Natural Fire Breaks?
Fires could do great damage if they could get into the fairy forests shown in the previous blog, which leads us to the intriguing possibility that miombo trees manage to keep fires away by forming fire breaks on the forest edges. This is exactly what often happens when the fires reach the pale white fringes visible in the image, and then die off. Little grass or shrubbery grows in these pale areas, and so there is little to burn. In effect, the bare forest margins are good fire breaks.
The question is, however, what prevents grass and other plant growth around the miombo forests. One plausible hypothesis is that forest trees produce chemicals that are specifically poisonous to grasses and other plants that burn easily. These are called allelopathic chemicals, which many other plants produce to protect themselves against competitors and foraging mammals. Thus, allelopathic chemicals produced by miombo tree communities may leach or diffuse out of the forests to poison the surrounding margins, which are generally between 10 and 50 metres wide in this area of eastern Angola.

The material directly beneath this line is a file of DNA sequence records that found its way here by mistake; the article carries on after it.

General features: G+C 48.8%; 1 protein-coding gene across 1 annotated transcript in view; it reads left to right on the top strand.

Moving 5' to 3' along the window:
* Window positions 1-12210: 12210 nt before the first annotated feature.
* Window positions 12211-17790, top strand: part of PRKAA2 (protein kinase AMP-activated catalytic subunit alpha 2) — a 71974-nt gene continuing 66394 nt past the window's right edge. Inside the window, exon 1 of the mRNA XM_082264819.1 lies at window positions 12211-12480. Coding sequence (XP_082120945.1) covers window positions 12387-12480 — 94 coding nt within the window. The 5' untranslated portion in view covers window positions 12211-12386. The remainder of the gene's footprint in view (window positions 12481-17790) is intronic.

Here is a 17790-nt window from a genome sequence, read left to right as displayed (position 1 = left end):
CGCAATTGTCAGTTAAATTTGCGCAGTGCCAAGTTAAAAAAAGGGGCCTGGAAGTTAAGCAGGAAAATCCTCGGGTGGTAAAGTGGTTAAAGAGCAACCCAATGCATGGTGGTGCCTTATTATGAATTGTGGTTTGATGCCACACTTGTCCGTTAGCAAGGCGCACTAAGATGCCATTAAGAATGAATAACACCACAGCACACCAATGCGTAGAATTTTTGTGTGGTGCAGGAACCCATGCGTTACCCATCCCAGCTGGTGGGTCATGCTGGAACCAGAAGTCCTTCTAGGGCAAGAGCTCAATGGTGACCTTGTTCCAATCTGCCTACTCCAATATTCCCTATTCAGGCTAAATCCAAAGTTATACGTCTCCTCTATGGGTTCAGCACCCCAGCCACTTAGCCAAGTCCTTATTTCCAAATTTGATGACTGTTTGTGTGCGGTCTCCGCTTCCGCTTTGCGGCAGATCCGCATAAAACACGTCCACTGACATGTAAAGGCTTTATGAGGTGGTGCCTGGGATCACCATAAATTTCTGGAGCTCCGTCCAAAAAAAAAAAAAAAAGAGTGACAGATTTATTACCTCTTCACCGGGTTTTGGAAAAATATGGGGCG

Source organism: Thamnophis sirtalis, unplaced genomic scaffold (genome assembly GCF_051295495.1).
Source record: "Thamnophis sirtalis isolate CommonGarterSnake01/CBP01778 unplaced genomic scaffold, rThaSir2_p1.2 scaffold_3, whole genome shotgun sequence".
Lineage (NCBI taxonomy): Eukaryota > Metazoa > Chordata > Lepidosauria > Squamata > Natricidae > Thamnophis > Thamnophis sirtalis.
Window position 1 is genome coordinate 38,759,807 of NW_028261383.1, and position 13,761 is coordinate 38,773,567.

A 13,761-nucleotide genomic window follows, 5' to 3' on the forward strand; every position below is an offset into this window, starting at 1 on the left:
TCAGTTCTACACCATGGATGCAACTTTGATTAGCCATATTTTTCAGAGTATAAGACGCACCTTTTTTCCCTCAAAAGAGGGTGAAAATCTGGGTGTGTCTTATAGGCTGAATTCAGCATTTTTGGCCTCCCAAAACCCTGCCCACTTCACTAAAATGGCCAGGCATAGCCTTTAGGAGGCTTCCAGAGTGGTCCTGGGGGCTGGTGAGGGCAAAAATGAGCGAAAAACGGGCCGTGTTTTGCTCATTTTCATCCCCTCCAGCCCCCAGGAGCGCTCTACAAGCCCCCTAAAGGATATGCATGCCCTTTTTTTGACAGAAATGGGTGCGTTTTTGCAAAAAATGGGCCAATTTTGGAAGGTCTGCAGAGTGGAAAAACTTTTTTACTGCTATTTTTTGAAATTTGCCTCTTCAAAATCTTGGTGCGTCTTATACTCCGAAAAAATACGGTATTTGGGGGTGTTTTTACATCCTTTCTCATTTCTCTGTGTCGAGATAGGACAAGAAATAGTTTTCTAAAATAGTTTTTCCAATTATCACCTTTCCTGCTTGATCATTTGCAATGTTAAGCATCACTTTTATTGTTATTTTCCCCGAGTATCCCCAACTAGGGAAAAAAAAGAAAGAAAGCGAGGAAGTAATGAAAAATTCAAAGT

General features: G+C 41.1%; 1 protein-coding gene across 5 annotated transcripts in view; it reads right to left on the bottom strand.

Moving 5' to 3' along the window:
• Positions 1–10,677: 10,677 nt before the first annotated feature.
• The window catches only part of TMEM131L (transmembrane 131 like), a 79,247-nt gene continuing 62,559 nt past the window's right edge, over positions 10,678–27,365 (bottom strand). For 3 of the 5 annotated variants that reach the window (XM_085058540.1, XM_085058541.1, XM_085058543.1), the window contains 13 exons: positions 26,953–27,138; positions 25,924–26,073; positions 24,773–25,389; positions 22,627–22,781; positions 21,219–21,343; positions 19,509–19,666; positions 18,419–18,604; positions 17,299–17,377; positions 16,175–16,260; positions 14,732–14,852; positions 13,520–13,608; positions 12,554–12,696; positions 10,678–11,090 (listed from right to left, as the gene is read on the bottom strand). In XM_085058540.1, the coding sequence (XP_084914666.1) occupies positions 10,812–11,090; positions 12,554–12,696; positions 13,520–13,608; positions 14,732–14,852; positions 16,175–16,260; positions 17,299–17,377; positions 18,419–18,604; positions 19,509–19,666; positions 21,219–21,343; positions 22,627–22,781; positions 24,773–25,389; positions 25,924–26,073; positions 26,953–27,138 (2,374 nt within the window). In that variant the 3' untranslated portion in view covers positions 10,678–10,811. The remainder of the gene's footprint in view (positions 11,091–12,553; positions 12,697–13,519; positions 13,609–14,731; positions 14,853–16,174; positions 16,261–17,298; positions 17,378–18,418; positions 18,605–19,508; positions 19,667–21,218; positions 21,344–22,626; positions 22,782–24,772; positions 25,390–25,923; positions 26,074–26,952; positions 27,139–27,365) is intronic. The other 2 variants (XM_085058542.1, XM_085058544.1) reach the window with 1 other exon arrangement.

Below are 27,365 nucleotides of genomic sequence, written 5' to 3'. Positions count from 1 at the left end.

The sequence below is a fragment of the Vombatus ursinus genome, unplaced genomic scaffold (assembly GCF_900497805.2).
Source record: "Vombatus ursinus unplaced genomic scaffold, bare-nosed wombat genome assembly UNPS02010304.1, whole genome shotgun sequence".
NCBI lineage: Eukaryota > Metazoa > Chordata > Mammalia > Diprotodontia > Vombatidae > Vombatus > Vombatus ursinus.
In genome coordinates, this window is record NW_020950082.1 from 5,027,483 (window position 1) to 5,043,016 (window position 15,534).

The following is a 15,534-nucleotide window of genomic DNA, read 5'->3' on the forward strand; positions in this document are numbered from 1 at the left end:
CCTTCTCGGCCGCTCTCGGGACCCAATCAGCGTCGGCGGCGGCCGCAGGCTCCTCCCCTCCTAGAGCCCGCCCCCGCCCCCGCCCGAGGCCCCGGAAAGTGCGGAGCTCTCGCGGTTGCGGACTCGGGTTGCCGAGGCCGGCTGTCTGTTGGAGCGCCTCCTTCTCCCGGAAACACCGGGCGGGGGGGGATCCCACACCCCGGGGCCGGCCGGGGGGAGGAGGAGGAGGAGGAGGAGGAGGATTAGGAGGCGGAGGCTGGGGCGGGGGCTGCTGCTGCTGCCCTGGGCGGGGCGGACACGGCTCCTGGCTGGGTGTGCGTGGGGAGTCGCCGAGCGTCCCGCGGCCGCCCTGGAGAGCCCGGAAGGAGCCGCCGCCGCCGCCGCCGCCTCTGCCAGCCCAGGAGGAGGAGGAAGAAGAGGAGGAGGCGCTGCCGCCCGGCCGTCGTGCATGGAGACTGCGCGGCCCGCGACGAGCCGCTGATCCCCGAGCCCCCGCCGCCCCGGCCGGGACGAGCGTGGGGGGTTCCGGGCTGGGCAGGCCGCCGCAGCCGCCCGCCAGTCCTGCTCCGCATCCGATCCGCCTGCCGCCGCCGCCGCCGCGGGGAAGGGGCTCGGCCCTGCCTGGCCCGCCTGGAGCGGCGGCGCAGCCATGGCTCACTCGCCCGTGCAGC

An energetic young scientist needs to test this suggestion. If support for the hypothesis is found, a next step would be to identify the compounds and to think of other useful ways in which these chemicals could be used. Much that is good - and useful - is yet to be found in Africa’s forests!